• IRS audits fewer corporate taxpayers: critic [Reuters]
According to a Syracuse University research group, Transactional Records Access Clearinghouse (“TRAC”), the IRS is doing fewer audits of large corporations, using the Service’s own data to report its conclusions. TRAC looked at “number of hours spent on cases that had been closed in any given year,” saying the the IRS has cut the audit hours of companies with $250 million+ in assets by a third.
The Service, obviously, takes exception with this noting that they audit 100% of corporations with $20 billion+ in assets, nearly half of the companies with assets of $5 and $20 billion and 26% of companies with asset of at least $250 million. And because the average audit audit lasts two years, the notion that the Service is being less probe-y is ‘not indicative of the efforts in a given year.’
• A PCAOB “Reminder” on Significant Unusual Transactions: Is the World of Audit Guidance Now a Better Place? [Re: Balance]
The scariest thing that came out of the PCAOB’s reminder to auditors from last week, according to Jim Peterson, is it shows that the Board is virtually incapable of understanding the industry that it is assigned to regulate, “Behind the text of the alert – which offers not a single example or illustration to suggest that the PCAOB itself has a clue – is another ‘reminder,’ for anyone still thinking that government-provided audit guidance might supplant private assurance, in the event of Big Four disintegration and collapse: The PCAOB shows itself ill equipped to lead from Point A to Point B.”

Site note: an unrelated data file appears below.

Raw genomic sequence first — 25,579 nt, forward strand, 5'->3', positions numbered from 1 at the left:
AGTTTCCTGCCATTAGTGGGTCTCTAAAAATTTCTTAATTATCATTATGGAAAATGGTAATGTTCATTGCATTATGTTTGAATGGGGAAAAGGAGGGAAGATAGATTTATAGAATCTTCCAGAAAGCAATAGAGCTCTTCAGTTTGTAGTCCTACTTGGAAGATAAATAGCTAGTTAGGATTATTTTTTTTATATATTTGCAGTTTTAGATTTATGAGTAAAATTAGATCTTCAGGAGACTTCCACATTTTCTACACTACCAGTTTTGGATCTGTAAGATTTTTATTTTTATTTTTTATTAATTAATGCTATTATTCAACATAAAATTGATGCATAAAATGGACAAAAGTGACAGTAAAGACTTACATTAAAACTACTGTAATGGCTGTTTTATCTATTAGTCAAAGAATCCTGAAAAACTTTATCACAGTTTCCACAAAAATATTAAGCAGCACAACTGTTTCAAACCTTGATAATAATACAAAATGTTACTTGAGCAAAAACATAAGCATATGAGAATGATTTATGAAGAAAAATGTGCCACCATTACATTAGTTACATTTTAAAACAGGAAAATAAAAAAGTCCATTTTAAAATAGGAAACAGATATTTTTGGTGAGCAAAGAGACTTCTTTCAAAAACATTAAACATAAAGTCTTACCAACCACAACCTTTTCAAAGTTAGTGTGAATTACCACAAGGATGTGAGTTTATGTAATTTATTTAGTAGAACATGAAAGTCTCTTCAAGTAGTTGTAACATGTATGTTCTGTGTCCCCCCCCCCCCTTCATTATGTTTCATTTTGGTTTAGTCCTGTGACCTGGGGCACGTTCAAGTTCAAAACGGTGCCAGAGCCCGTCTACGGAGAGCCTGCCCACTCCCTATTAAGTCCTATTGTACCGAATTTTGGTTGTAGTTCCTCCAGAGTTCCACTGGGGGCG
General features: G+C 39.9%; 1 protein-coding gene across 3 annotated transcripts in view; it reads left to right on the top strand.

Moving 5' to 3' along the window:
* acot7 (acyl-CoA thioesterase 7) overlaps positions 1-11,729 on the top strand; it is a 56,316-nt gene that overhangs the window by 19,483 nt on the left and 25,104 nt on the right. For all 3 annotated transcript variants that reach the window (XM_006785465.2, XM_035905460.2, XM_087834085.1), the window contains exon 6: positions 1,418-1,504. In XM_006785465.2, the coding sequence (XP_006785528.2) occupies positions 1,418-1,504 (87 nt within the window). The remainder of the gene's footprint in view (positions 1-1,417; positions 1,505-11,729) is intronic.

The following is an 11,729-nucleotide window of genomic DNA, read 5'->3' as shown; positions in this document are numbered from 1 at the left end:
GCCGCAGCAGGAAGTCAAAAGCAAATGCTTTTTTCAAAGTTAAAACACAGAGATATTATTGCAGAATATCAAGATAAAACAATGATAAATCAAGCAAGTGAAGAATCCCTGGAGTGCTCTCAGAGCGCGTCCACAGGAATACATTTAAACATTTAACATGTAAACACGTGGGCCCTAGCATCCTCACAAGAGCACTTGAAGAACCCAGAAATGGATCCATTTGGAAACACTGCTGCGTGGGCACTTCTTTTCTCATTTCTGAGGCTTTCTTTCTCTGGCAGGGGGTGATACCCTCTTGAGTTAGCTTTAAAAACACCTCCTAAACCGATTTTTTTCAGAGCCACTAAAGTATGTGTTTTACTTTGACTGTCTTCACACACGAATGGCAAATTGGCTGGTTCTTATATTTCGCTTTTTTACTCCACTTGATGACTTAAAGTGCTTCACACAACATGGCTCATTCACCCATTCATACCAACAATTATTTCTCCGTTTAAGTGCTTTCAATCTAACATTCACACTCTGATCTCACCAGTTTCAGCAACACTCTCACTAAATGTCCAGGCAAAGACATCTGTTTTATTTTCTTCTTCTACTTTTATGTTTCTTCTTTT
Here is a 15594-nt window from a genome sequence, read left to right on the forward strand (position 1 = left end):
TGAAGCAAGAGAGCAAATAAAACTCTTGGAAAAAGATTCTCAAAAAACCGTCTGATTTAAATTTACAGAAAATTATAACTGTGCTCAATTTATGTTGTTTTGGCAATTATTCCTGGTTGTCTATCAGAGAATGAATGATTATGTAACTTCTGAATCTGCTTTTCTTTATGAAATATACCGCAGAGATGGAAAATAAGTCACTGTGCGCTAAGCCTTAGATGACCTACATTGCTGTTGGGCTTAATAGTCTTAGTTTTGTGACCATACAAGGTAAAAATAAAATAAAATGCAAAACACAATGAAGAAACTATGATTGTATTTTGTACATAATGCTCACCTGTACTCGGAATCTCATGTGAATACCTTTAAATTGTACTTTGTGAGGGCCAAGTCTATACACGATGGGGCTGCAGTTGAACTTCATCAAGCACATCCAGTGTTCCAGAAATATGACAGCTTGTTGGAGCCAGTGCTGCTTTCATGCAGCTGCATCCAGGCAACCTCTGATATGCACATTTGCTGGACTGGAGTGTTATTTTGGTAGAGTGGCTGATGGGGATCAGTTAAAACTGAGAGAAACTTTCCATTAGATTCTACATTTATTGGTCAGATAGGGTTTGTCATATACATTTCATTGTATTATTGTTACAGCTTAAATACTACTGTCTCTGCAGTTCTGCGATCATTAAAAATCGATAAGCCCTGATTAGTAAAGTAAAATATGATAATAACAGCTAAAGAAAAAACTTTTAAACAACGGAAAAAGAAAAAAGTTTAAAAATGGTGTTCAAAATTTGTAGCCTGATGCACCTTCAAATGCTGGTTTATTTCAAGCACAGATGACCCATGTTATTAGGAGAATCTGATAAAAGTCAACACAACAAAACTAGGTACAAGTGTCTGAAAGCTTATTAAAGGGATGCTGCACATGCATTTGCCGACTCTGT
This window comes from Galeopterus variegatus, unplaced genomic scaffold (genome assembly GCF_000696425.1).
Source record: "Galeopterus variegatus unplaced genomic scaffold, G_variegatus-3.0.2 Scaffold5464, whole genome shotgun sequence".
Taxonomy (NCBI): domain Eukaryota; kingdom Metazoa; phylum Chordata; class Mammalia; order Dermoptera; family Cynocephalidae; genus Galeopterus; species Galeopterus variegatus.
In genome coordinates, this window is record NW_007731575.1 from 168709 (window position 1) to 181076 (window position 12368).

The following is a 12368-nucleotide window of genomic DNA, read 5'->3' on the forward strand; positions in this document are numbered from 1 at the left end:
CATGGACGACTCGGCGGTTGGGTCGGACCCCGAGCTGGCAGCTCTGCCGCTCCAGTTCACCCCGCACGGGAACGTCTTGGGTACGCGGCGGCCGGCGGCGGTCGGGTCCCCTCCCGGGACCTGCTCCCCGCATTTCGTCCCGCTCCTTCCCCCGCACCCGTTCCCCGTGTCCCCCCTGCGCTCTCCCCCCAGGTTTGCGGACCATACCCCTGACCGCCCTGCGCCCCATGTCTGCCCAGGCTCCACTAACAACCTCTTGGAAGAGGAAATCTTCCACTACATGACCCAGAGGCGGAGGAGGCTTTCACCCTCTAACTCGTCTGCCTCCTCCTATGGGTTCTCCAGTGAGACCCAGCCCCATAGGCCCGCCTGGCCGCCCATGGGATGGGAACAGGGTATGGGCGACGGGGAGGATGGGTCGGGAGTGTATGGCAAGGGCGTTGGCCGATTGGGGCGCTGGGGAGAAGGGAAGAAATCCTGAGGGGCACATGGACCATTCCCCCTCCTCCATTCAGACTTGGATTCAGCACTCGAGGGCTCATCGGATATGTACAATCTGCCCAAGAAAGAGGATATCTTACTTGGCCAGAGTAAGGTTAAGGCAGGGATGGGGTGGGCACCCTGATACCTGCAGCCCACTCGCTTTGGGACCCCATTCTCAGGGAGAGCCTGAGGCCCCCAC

Case in point, the Board doesn’t give any examples of what these bizarro transactions are, leaving that open to rampant speculation. Jim suggests that the Board may soon release even better ideas, “the next expected step in the dumbing-down of regulation will be “GAAS for Twitter” – auditing such tough subjects as related parties and special-purpose-entities and complex derivatives, 140 characters at a time,” which would, at the very least, keep audit workpapers to more desirable length.
• NY state sees “deep well” of UBS client tax cases [Reuters]
The New York State Tax Department is pretty stoked about the windfall that could result from UBS clients coming out with their hands up re: their offshore bank accounts and the related income.
The state’s deficit is nearly $9 billion, so the tax department will be taking money however it can get it, using duress or otherwise. In other NYS treasure-hunting news, the state is now “expanding on analytical programs developed with [IBM] to root out tax cheats,” to assist in the deficit reduction efforts. Prior to this development, the Tax Department’s 3,000 employees had been using their ‘best gut instinct’ to locate tax evaders, which may or may not have included throwing darts at a printout of New York State residents.